Set aside your politics for a minute. Tax reform in the U.S. is now law, and this is not the setting to debate if it is good or bad. It simply is.

So now what?

Of course, there are the areas where we need to respond. Relocation costs that used to be tax free are not taxable. 162(m) limits on the tax deduction for executive compensation expenses changed notably. Individual withholding rates are changing, so payroll has to update the tables. Those are the must do items.

But what about spending the money? A key premise of the corporate tax reform was to make America more competitive and free up capital to invest, and a growing number of companies are publicly declaring their intentions to invest in their workforce.

What Are We Seeing?

This list, from the conservative group Americans for Tax Reform, captures the names of companies who have communicated workforce investments. While some companies have described hiring plans or an increase in charitable giving, the headlines are dominated by companies giving one time bonuses and a few increasing their starting wages.

The most common strategy is to provide one-time cash bonuses. $1,000 seems to be the number many are gravitating towards (Apple of course had to go bigger at $2,500 but is doing so in stock units). This is the easy approach. It’s a great publicity move, puts cash in employees’ pockets, and doesn’t commit to long-term cost increases. It capitalizes on the known phenomena that tax rate changes are a big deal when they are enacted, but tend to fade into the distance over time as they become embedded into day-to-day financial management (the extra money will still be there… but the appreciation for it coming from a tax cut tends to go away).

I suspect that the desire to make one-time investments in part reflects uncertainty around how likely the tax cuts are to stick. A reduction in the corporate tax rate was pretty unthinkable less than a decade ago, so we shouldn’t exclude the possibility that these new-found savings will disappear.┬áIt will remain to be seen how these bonus-giving companies will invest their tax savings in 2019, or if that savings will flow to shareholders.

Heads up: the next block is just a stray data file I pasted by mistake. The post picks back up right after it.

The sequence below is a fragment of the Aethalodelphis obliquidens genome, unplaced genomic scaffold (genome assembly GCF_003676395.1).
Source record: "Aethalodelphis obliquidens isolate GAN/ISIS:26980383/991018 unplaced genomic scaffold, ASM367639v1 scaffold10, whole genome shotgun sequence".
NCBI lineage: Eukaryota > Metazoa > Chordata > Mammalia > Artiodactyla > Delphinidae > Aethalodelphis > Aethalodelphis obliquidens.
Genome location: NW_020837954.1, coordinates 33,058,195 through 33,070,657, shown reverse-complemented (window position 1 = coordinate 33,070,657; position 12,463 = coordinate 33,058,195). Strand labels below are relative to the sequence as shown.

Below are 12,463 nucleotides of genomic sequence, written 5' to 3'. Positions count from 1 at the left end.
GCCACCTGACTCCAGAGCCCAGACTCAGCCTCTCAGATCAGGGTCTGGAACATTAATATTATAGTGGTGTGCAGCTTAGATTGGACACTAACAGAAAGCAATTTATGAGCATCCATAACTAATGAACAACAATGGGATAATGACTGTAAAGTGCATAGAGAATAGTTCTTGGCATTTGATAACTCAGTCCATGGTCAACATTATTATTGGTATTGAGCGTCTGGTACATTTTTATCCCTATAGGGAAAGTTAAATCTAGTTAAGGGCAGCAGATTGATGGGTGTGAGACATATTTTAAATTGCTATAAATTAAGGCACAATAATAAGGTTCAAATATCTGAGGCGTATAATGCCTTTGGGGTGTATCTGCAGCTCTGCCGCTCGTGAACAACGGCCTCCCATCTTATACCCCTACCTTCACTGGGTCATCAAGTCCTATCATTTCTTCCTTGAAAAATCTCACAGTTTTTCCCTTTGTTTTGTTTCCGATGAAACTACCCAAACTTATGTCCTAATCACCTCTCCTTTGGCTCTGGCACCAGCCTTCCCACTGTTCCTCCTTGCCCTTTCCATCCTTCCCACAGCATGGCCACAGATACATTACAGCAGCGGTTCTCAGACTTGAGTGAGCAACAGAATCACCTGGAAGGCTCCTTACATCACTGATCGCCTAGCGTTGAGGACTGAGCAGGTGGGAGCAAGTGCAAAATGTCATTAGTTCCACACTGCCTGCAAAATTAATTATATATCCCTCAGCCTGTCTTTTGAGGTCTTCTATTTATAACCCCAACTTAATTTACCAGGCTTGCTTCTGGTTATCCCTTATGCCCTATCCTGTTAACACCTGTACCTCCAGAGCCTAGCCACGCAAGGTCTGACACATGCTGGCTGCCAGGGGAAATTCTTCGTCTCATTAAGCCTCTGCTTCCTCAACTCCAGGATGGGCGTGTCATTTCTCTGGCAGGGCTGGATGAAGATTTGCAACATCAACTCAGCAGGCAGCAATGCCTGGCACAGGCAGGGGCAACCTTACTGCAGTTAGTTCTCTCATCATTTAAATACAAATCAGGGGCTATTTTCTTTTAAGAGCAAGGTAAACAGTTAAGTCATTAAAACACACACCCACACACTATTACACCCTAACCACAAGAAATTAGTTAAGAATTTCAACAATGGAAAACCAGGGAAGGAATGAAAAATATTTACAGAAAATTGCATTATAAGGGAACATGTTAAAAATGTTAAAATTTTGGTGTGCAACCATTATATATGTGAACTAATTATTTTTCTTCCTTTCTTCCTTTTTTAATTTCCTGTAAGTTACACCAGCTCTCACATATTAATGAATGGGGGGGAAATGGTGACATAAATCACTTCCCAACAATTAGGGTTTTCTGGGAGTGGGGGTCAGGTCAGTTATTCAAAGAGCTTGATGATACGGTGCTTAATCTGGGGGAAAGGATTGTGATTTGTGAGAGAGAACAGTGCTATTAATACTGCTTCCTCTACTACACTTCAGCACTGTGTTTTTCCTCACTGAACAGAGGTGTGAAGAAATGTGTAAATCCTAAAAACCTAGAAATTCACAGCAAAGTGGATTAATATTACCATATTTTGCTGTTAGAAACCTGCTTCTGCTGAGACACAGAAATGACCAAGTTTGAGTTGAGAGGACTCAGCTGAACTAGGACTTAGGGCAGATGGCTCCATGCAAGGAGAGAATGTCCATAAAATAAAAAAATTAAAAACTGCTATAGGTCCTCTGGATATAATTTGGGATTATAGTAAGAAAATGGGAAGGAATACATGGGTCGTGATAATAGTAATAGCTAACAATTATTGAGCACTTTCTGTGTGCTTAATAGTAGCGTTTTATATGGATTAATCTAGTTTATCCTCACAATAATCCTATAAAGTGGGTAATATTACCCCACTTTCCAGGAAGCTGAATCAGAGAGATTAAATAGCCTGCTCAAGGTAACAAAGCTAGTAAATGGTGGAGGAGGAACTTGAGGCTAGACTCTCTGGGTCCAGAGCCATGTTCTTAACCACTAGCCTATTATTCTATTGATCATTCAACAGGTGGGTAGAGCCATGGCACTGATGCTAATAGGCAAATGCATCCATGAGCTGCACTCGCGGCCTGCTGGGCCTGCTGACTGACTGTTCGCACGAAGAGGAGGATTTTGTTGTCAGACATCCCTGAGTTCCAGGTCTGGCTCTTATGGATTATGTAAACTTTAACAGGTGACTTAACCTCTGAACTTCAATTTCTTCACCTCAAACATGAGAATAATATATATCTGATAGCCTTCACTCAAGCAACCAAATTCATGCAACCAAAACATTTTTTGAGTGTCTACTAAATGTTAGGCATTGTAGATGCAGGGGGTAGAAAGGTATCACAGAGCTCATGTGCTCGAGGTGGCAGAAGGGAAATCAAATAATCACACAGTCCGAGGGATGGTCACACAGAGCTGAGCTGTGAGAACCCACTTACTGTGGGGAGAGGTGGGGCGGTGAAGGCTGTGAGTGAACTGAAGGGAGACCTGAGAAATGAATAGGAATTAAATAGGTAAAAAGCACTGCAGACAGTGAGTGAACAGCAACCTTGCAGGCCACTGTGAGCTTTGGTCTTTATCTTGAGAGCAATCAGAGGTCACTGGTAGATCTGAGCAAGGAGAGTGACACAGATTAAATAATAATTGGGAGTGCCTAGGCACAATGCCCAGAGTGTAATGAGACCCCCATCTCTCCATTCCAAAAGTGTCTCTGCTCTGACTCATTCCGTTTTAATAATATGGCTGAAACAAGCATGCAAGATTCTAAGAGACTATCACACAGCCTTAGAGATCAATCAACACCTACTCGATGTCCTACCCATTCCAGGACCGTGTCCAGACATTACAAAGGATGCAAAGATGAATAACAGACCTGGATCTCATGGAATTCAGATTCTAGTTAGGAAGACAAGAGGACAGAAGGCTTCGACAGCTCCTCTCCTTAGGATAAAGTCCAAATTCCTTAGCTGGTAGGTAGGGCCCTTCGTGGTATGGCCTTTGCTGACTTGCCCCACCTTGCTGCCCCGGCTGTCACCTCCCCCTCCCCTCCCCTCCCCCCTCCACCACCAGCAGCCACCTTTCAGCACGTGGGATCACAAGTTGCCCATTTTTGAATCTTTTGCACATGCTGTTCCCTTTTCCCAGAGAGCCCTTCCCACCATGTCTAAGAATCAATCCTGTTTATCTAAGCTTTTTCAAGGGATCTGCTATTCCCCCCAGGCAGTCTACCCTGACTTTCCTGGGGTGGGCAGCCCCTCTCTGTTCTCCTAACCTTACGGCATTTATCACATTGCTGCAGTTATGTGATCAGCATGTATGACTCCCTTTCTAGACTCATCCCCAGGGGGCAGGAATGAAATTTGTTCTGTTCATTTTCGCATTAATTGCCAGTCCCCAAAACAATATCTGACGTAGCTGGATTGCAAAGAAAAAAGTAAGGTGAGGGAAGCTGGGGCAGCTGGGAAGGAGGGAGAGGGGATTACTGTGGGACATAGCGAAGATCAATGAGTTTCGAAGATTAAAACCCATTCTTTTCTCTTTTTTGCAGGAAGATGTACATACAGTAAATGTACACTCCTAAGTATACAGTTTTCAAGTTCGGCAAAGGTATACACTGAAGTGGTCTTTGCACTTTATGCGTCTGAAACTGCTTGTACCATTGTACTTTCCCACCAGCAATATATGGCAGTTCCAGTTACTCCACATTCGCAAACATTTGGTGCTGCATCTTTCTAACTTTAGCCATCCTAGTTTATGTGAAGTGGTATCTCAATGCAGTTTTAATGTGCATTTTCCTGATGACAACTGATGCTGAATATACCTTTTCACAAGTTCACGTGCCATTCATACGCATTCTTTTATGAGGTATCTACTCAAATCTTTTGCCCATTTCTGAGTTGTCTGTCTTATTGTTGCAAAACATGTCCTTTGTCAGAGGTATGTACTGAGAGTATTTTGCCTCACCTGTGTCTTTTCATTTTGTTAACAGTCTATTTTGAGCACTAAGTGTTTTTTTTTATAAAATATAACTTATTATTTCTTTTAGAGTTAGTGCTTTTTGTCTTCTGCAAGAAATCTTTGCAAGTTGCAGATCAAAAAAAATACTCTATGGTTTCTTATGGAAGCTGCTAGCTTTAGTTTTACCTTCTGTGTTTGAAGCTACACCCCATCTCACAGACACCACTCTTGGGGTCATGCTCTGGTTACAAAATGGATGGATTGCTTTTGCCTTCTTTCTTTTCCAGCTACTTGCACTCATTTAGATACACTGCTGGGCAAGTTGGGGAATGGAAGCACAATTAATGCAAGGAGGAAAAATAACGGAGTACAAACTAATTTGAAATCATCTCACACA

A few big names, however, like Wal-Mart, Humana, Discover Financial, and a bunch of banks have raised starting wages. Wal-Mart increased it’s starting wage to $11 (from $10), and the banks seemed to all gravitate to $15. I suspect that these companies may have been considering such moves prior to tax reform, given the national conversation about living wages and income inequality. It’s worth noting that these companies and the worker who will benefit tend to be relatively transient workers. As such, the fear of these “permanent” changes may not be as great when you are talking about base wage increases in a high turnover segment of your company.

There is a notable industry trend in the list of companies, too. Banks are raising wages to a similar level… airlines are all giving bonuses. This demonstrates the dynamic markets in which companies continue to compete for talent. Even if one airline has a more compelling employee value proposition, it doesn’t look good to not follow the trend. In an era where headlines often carry more weight than the full story, companies have to have a simple, Twitter-sized message that keeps up with their competitors.

Should I Follow the Crowd?

This is very much a question of what objectives you have or what problem you need to solve. If your primary talent competitor is raising salaries, you may need to respond. There is also certainly nothing wrong with holding firm in what you believe to be a competitive total package. If your organization was paying fairly before the reform bill passed, it’s pretty likely that your overall position is still strong.

How HR drives the conversation about re-investing tax savings will be largely an exercise in marketing and consumer psychology. It just might be the time for compensation professionals to flex some creative muscles and explore ways to put the employee value proposition into the headlines.